News : Human rights

Maryam Rajavi Urges Action on 1988 Iran Massacre of the MEK: Part 2

Seeking justice for victims of the 1988 massacre in Iran is a patriotic commitment

At a conference earlier this year, addressing the 1988 Iranian massacre, Maryam Rajavi the Iranian opposition leader, called for the world to hold to account those responsible for this crime against humanity. In this short series, we will look at her speech in total.

In our previous piece, we learned about the massacre, how no one has ever been prosecuted, and the call for justice. Now, we will focus on regime founder Ruhollah Khomeini’s intention regarding the massacre of the members and sympathizers of the People's Mojahedin Organization of Iran (PMOI/MEK).

Khomeini’s intention for the 1988 massacre of the MEK has always been clear: he wanted to annihilate the MEK and stop them from fighting for democracy. He said as much in his fatwa, where he explained that he wanted to uproot and obliterate the MEK.

Then, he deployed his killing machine across Iran, most intensely in Evin and Gohardasht prisons, where MEK political prisoners were mostly housed. The killings of the MEK were so atrocious that even Khomeini’s heir at the time, Hossein Ali Montazeri, described them as a “slaughter… which has not taken place anywhere else in the world”.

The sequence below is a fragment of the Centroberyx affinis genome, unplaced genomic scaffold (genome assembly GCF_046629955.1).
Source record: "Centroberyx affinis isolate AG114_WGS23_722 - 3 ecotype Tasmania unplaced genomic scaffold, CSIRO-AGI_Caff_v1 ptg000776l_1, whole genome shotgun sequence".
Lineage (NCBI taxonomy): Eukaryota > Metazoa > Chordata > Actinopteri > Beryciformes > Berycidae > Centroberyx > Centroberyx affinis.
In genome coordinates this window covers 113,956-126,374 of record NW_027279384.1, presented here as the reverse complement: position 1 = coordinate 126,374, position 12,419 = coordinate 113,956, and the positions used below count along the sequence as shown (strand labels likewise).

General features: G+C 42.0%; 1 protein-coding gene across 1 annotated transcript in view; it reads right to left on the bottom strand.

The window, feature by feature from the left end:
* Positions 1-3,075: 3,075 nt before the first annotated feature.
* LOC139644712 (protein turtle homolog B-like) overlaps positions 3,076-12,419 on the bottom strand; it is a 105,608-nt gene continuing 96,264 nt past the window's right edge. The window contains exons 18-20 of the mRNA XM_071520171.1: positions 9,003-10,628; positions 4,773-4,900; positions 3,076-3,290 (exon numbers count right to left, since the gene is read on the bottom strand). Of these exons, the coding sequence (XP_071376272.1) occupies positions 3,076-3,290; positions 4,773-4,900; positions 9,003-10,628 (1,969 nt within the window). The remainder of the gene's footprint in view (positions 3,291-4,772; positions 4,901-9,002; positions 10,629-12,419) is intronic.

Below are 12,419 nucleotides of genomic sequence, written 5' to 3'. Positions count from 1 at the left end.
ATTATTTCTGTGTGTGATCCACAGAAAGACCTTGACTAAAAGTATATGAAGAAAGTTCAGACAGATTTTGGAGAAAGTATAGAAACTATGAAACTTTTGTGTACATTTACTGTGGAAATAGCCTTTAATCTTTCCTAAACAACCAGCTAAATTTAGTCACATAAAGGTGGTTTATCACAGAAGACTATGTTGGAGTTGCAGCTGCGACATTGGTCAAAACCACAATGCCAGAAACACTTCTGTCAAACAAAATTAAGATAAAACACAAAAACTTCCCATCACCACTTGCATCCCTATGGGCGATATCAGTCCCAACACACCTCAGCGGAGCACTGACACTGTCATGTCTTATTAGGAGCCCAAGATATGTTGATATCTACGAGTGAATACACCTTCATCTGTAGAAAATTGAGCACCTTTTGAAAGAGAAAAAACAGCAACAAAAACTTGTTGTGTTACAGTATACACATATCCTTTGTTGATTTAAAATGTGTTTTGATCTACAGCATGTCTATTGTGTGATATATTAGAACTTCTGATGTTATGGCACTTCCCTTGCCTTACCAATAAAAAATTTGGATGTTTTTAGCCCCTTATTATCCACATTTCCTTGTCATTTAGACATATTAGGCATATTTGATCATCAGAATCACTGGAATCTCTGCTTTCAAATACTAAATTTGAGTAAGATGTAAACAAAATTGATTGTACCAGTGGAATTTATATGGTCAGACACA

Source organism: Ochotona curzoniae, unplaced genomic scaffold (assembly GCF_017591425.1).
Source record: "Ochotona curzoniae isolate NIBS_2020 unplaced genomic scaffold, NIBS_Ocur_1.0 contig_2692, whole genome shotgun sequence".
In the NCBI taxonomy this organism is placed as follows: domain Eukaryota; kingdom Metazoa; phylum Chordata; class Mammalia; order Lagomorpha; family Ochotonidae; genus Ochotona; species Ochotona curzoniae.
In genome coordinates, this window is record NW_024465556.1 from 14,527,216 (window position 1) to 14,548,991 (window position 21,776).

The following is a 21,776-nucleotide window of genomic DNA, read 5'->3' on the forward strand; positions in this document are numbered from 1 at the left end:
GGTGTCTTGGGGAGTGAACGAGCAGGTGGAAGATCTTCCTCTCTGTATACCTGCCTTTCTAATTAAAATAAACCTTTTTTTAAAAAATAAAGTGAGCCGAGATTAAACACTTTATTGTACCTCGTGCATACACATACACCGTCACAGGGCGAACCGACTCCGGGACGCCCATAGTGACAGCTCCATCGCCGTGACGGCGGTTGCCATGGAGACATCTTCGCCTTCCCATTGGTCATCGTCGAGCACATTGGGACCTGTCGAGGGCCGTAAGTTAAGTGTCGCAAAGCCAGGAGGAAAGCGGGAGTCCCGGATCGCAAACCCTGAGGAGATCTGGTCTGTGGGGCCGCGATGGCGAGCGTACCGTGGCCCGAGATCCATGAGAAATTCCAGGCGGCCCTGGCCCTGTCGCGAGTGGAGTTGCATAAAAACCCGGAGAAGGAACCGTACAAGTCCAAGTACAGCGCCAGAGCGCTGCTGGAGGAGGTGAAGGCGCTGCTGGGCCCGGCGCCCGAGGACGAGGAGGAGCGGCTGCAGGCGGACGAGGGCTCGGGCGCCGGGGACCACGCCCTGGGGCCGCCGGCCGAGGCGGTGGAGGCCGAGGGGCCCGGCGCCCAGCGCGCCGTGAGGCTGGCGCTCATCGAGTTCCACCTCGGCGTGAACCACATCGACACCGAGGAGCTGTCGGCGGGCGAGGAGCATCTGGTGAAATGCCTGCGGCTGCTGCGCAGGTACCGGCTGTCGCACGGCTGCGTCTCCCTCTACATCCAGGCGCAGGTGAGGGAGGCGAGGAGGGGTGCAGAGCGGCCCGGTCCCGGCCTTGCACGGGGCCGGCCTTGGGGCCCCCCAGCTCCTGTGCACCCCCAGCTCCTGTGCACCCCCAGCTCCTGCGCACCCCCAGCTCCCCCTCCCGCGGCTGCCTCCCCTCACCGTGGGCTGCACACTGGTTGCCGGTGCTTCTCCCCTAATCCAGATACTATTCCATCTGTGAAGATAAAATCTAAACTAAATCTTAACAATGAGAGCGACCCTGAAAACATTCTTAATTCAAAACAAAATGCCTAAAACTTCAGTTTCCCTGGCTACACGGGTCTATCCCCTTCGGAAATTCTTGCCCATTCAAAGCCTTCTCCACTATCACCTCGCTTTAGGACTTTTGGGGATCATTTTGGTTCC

Despite Khomeini’s best efforts, his massacre of the MEK did not remain a secret. The leader of the National Council of Resistance of Iran, Massoud Rajavi, wrote to UN Secretary-General Javier Pres de Cuellar on August 25, 1988, and said that 860 corpses belonging to the executed MEK political prisoners were moved from Evin Prison in Tehran to the Behesht-e Zahra Cemetery in three days alone.

The massacre of the MEK took place in prisons located in provincial capitals and other cities based on a second edict from Khomeini, who said that the judges shouldn’t waste time by sending the files to provincial capitals and ordered that the MEK be executed in the prisons they currently resided in. The latest list of MEK victims during the 1988 massacre indicates that this horrific crime took place in at least 110 cities.

Indeed, the recent exhibition about the Iranian people’s historic fight against the mullahs’ religious tyranny shows that all of Iran’s provinces, without exception, were scenes of countless executions since the start of the regime.

Maryam Rajavi said: “The people of Iran belonging to all ethnic groups or religions, from all cities or provinces, have paid the heaviest price and are united for the regime’s overthrow and achieving freedom. It is not an accident that these cities and provinces are hotbeds of constant uprisings and protests, and the cities rise up one after the other in protest. Our society has a burning fire in its heart, leaving Khamenei at an impasse. So, the regime’s overthrow is a definite and certain fate for the mullahs.”

In our next piece, we will discuss the arrest and execution of former prisoners or supporters of the MEK, many of whom had already served their full sentences. This is further proof that the massacre was not punishment for a crime but the removal of the greatest threat to the regime.